Ahh, so file size should help us indentify infringing files. Got it. Shutterbugs like me are screwed, because all of my digital photos are larger than your "500k" threshold, and roughly the same size as a typical MP3.

          "I would bet the number would be very close to 100%. It isn't as if there are a few infringing files and everything else is wonderful and legal."

          I'll take that bet. So how exactly is the service provider supposed to know what is or isn't infringing? If they find a backup of someone's legally purchased MP3 collection, should they just delete it because surely that guy must be filthy pirate?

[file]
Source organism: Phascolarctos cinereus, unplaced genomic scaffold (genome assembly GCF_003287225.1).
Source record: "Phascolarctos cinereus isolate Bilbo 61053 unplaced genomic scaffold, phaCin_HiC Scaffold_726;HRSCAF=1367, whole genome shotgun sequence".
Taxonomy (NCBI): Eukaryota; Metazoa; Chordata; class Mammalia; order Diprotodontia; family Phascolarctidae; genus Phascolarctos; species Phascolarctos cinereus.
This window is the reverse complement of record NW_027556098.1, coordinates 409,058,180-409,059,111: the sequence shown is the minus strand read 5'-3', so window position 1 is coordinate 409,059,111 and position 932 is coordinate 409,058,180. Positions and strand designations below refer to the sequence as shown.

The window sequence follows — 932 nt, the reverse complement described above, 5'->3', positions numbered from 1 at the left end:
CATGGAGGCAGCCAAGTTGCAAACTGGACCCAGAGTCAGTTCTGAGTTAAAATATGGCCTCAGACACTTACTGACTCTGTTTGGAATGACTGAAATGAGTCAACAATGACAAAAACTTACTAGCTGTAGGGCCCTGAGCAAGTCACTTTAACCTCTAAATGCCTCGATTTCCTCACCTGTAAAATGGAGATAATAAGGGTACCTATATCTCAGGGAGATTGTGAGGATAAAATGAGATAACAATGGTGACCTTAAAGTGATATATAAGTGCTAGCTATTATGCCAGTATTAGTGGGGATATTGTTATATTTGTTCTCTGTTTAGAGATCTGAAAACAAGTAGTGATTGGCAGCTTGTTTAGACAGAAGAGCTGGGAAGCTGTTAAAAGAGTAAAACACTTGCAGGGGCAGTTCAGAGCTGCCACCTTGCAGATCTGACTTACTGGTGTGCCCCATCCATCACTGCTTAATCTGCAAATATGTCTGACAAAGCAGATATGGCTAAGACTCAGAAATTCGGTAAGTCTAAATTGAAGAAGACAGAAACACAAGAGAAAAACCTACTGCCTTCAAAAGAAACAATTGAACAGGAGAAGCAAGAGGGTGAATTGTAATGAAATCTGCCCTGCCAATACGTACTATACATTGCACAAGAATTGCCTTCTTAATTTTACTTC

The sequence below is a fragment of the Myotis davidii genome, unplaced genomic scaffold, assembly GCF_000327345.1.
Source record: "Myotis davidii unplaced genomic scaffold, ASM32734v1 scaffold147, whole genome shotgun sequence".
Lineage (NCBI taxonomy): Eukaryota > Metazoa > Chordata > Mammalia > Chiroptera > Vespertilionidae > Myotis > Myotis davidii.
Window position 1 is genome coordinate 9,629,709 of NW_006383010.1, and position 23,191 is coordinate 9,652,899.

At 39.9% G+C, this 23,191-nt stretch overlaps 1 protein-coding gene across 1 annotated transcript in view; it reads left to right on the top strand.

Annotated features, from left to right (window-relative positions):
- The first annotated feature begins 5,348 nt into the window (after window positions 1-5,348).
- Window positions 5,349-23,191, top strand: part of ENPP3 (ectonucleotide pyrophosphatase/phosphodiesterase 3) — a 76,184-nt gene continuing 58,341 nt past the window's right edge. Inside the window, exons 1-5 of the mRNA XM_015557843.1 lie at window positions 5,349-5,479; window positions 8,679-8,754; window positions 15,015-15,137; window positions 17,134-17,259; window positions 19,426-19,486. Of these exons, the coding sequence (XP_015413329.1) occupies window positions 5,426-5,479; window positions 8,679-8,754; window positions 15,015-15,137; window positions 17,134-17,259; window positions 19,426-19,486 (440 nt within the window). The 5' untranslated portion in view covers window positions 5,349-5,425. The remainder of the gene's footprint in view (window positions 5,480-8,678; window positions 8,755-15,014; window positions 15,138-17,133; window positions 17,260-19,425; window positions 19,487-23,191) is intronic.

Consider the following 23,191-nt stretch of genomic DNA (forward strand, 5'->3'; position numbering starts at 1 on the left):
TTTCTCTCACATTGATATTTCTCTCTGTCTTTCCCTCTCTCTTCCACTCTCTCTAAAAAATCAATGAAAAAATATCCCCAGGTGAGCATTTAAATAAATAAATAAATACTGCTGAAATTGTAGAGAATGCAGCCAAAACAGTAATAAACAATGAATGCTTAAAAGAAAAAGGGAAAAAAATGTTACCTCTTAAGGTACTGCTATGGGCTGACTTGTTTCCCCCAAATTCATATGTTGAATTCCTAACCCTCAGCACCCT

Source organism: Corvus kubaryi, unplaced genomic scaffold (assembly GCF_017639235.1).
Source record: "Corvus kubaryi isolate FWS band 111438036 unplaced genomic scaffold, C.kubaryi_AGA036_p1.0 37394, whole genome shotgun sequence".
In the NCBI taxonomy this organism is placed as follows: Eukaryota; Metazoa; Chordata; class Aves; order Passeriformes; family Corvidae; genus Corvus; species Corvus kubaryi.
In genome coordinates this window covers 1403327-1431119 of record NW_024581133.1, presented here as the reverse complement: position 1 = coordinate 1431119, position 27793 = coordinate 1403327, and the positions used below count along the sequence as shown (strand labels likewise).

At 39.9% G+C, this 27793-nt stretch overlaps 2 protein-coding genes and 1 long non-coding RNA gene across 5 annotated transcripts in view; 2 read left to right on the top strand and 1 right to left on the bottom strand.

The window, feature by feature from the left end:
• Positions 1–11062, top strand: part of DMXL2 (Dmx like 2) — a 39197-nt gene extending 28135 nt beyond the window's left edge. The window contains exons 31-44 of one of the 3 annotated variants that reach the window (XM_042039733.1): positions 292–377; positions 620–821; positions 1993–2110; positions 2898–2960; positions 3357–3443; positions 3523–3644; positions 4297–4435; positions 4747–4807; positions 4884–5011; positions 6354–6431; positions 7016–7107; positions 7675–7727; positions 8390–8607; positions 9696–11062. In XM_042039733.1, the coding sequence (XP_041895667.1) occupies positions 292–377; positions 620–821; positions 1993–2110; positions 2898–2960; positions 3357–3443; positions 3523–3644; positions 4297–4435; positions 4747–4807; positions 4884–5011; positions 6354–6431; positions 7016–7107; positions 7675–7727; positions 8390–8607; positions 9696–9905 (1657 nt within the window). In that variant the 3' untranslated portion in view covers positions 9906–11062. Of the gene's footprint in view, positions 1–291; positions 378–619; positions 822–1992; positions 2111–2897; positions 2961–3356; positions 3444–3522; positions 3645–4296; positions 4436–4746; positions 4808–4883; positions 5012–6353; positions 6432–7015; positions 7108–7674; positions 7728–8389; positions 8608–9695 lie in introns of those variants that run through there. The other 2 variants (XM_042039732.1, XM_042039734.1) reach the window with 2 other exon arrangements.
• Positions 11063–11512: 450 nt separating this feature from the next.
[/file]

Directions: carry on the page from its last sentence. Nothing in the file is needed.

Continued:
"People aren't paying extra money to be able to download that 32k text file really fast, are they?"

          So just how fast is YOUR internet connection? Still on dial-up I should hope, because only a filthy pirate would need anything faster than that.

           

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          •  
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            Anonymous Coward, Jul 11th, 2011 @ 3:34pm

            Re: Re: Re: Re:

            What I really hate around here is people who go off at completely obtuse angles in an attempt to avoid the obvious.

            First off, I didn't say "all lockers", but rather a significant number.

            You said: "I'll take that bet. So how exactly is the service provider supposed to know what is or isn't infringing? If they find a backup of someone's legally purchased MP3 collection, should they just delete it because surely that guy must be filthy pirate?"